Bryant Park is a rather remarkable physical space. During the winter it becomes a skating rink and outdoor market, while in the summer, its lawn host hundreds of movie buffsÂ every Monday for the park’s popular outdoor film festival. Its neighbor — the main branch of the New York Public Library — keeps millions of volumes within rooms below the park. And once, long ago, AmericansÂ came to this spot to witness the technological marvels of the age.
The Exhibition of the Industry of All Nations was the first major industrial fair in the United States, showcasing the rising manufacturing prowess of the young country. It was housed in a jewel box of an exhibition center, the extraordinary Crystal Palace, a wonder of glass and steel, modeled after a similar structure in London. When fire eventually took the building in 1858, New York City lost its most valued tourist attraction.
A new show at the Bard Graduate Center Gallery (18 West 86th Street, Â just steps from Central Park) reanimates a bit of the Crystal Palace Exhibition, bringing the wonder of visiting this wondrousÂ place to life with displays of original artifacts and an absolutely sensational interactive component.
The gallery features a selection of items both displayed at the fair and used to promote it. Americans were so enthralled by the exhibition that they decorated their homes with promotional items include one example featured in the gallery of an ornate parlor clock affixed with an image of the Crystal Palace. High end tchotchkes, indeed!
The fair displayed fine art and experimental technologies alongside examples of American craftsmanship. Â Featured in the gallery are samplesÂ of American-made items from the 1850s proudly shown at the fair — porcelain, glassware, furniture, pottery and sculpture.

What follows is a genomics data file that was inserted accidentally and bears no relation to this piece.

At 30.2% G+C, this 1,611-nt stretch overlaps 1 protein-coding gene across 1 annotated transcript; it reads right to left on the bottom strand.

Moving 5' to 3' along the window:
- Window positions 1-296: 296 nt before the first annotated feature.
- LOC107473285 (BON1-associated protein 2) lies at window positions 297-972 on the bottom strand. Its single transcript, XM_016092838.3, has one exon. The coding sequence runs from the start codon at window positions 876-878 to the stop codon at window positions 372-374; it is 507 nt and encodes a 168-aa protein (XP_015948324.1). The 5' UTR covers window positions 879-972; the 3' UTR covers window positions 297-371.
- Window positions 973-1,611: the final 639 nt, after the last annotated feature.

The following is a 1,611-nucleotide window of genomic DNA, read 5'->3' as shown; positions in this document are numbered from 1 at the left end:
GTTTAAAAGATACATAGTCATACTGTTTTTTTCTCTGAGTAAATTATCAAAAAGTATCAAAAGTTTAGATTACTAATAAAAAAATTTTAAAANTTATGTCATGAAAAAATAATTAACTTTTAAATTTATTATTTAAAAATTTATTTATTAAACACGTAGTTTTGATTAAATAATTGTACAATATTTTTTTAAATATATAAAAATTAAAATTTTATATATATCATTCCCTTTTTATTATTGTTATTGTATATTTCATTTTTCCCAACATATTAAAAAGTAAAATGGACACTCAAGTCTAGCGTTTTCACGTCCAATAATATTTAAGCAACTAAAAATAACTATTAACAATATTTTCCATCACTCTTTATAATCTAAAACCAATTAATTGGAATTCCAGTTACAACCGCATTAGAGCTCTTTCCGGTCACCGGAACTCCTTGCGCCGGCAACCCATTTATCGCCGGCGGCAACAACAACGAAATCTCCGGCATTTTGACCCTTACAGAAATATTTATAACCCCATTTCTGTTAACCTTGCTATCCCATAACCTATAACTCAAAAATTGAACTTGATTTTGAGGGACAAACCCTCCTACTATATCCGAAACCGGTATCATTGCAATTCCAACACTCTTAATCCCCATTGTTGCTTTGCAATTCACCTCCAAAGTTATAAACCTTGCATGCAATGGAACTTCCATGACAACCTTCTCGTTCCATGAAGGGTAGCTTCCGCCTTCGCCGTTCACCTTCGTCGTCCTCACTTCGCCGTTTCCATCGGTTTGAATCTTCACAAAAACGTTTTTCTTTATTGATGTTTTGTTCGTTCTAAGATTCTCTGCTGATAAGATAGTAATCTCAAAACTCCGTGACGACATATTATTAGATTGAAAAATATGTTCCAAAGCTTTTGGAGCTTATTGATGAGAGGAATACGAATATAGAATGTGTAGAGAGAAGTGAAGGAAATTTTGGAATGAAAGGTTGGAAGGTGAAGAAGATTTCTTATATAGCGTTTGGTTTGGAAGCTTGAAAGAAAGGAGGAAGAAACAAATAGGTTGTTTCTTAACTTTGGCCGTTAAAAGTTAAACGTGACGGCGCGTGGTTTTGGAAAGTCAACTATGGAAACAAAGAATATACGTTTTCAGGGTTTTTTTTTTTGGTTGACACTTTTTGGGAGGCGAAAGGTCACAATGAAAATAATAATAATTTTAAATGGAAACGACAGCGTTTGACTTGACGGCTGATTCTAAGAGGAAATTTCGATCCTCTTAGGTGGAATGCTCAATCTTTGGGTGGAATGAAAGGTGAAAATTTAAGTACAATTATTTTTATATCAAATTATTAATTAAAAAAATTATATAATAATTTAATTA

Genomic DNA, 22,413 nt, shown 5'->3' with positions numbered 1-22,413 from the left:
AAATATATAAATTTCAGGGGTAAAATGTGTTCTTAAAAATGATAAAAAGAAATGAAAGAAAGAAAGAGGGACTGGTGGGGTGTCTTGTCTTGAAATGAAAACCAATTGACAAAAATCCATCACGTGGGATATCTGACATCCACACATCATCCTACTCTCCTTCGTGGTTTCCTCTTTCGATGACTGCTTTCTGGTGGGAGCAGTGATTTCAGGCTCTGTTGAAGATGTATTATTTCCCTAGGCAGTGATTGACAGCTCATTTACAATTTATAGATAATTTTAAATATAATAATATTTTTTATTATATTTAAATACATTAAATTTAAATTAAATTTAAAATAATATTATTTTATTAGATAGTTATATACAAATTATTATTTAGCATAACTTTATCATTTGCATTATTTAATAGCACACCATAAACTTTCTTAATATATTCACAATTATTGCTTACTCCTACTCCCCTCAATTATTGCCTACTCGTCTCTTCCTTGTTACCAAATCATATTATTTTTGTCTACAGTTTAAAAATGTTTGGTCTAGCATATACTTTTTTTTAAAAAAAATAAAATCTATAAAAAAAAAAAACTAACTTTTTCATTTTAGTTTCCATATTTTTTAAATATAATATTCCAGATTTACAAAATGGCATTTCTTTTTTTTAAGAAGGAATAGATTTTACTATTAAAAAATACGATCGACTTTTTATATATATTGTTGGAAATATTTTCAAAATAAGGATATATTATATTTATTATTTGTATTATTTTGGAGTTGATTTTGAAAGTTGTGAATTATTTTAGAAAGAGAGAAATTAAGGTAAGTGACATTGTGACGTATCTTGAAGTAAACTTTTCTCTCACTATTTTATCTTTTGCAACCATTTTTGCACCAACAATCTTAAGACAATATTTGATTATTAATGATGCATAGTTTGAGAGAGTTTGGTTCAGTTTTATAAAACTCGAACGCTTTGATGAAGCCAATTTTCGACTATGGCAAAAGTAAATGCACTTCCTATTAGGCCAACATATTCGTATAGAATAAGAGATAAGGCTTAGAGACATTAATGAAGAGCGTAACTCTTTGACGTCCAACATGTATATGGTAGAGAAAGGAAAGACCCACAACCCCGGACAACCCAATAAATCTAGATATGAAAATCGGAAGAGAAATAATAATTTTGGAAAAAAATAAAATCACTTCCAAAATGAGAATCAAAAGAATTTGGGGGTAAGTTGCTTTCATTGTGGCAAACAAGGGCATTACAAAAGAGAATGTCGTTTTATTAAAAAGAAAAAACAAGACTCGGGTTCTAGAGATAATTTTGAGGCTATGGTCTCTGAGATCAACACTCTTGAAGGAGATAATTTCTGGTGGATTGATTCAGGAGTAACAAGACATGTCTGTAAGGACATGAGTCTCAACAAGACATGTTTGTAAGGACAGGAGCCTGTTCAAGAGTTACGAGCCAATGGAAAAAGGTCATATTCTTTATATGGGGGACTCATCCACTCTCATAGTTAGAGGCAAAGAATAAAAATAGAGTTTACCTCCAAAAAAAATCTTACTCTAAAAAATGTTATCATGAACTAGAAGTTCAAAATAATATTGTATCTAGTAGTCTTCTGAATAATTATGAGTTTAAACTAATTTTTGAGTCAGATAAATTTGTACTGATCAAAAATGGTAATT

You’re perhaps used to seeing such items in a museum; the things you’re seeing here, however, weren’t originally displayed for their historical worth. At the opening of the Crystal Palace in 1853, they were literally the embodiment of a growing country.
And here, in this intimate space, there are little delights behind tiny thick curtains — daguerreotypes and photographic salt prints from the fair itself, so delicate that they must be protected from even the gallery’s gentle light.
As always with Bard’s historical exhibitions, they accompany their physical displays with rich, detailed interactive displays and online material. Â Take a stroll through the Crystal Palace alongÂ a meticulously labeled panoramaÂ or click through a replica of a tourist guide suggesting things to do around the city.Â
In fact, I would highly suggestÂ getting lost in their digital resources before heading over to see the physical objects. (You’ll be able to play around with them at interactive displays at the exhibit as well.) There are also some engaging audio ‘walking tours’ from three different perspectives of people visiting the fair.
(Personally, I would also recommend listening to our podcast on the Crystal Palace which we recorded exactly two years ago. Putting it all together with the gallery show will the closest thing to boarding a time machine!)